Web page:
Hey President Bush Where is the Cold War Service Medal?
President George W. Bush said Tuesday that every U.S. military mission under his watch has been part of a just cause.
Speaking at an armed forces parade honoring his service as commander in chief, which ends in two weeks on Jan. 20, Bush acknowledged that his military decisions haven’t always been popular.
He defended his actions, which include taking the country into wars in Afghanistan and Iraq after the 9/11 terrorist attacks, and told an assemblage of troops representing all branches of the military that they have served a “just and right” cause.
“The decisions I made as your commander in chief have not always been popular,” Bush said at the ceremony inside a gymnasium at Fort Myer, across the Potomac River in nearby Arlington, Va. “But the cause you have served has always been just and right. The missions you have carried out have always been necessary. And the work you have done has … been every bit as courageous and idealistic as that of any generation that came before you.”
Nearly finished with his eight-year presidency, Bush has been saying his goodbyes to the uniformed men and women under his command, including recent stops in Iraq and Afghanistan and, locally, at Walter Reed Army Medical Center.
Noting that he has been participating in a “series of lasts” as president, Bush said U.S. troops helped liberate the people of Afghanistan and Iraq from the “chains of despotism” and he thanked them for that. He talked about the boost in military enrollments in response to the terrorist attacks. And he noted that the troops are never alone in shouldering the burdens of lengthy and repeated deployments far away from home and their loved ones.
“We appreciate you, we love you and we honor your service,” Bush said.
Before the president spoke, Adm. Michael Mullen, chairman of the Joint Chiefs of Staff, and Defense Secretary Robert Gates thanked Bush in separate speeches on behalf of the more than 2 million military men and women.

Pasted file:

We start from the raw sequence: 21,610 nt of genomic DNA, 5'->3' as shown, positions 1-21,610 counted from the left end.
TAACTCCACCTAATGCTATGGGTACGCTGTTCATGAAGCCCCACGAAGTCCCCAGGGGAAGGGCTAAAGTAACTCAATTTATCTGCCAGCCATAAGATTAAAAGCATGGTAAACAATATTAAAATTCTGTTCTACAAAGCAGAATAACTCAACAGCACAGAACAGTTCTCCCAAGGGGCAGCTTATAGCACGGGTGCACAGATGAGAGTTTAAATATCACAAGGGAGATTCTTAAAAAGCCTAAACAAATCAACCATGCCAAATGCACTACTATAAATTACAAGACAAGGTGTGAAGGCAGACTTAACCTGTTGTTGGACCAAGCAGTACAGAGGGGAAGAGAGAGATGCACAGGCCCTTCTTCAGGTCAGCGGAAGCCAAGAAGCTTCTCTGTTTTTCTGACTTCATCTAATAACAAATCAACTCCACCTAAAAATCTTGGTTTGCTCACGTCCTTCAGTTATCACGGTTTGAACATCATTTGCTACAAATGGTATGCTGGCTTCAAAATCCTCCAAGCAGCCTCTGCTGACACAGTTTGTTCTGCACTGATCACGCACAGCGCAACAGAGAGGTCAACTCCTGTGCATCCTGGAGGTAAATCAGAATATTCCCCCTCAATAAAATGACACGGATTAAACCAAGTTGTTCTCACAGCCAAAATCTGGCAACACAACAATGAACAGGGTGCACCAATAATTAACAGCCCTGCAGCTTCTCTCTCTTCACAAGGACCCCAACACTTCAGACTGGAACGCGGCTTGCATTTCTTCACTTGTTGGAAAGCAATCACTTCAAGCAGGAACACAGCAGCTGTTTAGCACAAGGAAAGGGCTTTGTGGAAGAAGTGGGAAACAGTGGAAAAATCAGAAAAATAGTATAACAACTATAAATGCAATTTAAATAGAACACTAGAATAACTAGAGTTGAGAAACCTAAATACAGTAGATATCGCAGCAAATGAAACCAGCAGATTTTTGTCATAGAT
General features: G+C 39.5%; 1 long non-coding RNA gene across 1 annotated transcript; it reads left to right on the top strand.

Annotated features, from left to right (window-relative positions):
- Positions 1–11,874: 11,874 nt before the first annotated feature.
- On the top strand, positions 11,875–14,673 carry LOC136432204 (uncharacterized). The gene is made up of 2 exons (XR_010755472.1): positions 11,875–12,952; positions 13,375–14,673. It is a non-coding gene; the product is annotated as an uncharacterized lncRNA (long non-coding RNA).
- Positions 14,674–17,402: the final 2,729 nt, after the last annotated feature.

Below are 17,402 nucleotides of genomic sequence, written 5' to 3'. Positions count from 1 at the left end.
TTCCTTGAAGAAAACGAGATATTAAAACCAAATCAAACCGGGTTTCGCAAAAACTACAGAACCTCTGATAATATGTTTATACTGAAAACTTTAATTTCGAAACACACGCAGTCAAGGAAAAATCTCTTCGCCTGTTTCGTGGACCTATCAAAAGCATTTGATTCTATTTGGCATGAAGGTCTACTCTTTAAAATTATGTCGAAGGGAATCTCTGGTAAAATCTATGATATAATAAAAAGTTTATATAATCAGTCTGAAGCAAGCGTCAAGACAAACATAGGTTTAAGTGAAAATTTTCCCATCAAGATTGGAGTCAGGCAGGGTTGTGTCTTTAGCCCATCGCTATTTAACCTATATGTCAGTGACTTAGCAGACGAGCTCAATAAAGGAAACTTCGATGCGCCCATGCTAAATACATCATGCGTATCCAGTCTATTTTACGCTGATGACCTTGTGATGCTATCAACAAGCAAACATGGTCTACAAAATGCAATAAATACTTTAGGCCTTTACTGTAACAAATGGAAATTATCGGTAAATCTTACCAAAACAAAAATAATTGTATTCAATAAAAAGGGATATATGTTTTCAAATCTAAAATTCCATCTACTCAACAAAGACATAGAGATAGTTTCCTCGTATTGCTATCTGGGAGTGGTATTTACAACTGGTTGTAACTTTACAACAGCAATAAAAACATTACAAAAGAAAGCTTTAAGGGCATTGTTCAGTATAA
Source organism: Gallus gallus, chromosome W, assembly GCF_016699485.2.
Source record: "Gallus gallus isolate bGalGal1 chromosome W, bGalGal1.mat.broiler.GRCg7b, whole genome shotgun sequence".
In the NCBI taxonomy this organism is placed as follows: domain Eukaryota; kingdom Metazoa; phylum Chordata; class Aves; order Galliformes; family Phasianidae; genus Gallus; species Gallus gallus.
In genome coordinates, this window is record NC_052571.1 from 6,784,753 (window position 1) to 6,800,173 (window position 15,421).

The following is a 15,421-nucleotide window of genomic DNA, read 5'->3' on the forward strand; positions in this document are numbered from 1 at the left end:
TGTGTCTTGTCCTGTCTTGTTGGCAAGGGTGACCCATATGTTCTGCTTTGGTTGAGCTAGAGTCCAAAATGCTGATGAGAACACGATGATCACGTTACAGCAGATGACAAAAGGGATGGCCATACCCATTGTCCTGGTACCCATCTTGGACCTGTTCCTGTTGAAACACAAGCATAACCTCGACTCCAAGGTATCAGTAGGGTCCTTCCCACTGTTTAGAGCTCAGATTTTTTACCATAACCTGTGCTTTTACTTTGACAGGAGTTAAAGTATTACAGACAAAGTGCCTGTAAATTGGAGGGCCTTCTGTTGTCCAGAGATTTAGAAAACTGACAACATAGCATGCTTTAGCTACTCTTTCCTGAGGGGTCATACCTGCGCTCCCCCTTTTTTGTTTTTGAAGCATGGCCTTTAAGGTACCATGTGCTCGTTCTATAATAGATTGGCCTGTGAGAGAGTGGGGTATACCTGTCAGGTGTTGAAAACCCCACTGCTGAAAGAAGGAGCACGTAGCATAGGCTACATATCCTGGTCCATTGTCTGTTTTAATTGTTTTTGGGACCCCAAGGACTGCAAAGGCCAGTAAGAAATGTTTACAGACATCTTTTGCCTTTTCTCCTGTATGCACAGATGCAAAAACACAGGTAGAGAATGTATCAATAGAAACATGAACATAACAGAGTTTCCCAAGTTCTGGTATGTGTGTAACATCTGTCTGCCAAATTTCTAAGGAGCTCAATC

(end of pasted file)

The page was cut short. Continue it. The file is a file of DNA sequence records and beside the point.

Mullen read from a journal, signed by service members, that he said he had passed around during his travels.
One entry, from a member of the Air Force, said: “Nice to see that our president is still quick on his feet after eight years in office. Next time, pick up the shoe and throw it back.” The reference was to the incident during Bush’s visit to Iraq last month, when a correspondent for Al-Baghdadia television hurled his shoes at the president during a news conference.
Gates, who has agreed to continue as defense secretary when Barack Obama becomes president, said Bush will leave behind a U.S. military that is “more agile, lethal and prepared to deal with the full spectrum of 21st century conflict” than when Gates last served in government 15 years ago.
Bush received several honors, including the Department of Defense Distinguished Public Service Medal, and the Distinguished Civilian Service Medal from the five military branches. First lady Laura Bush, who accompanied him to the ceremony, also was honored for outstanding public service for her work as an advocate for democratic societies around the world and the rights of Afghan women.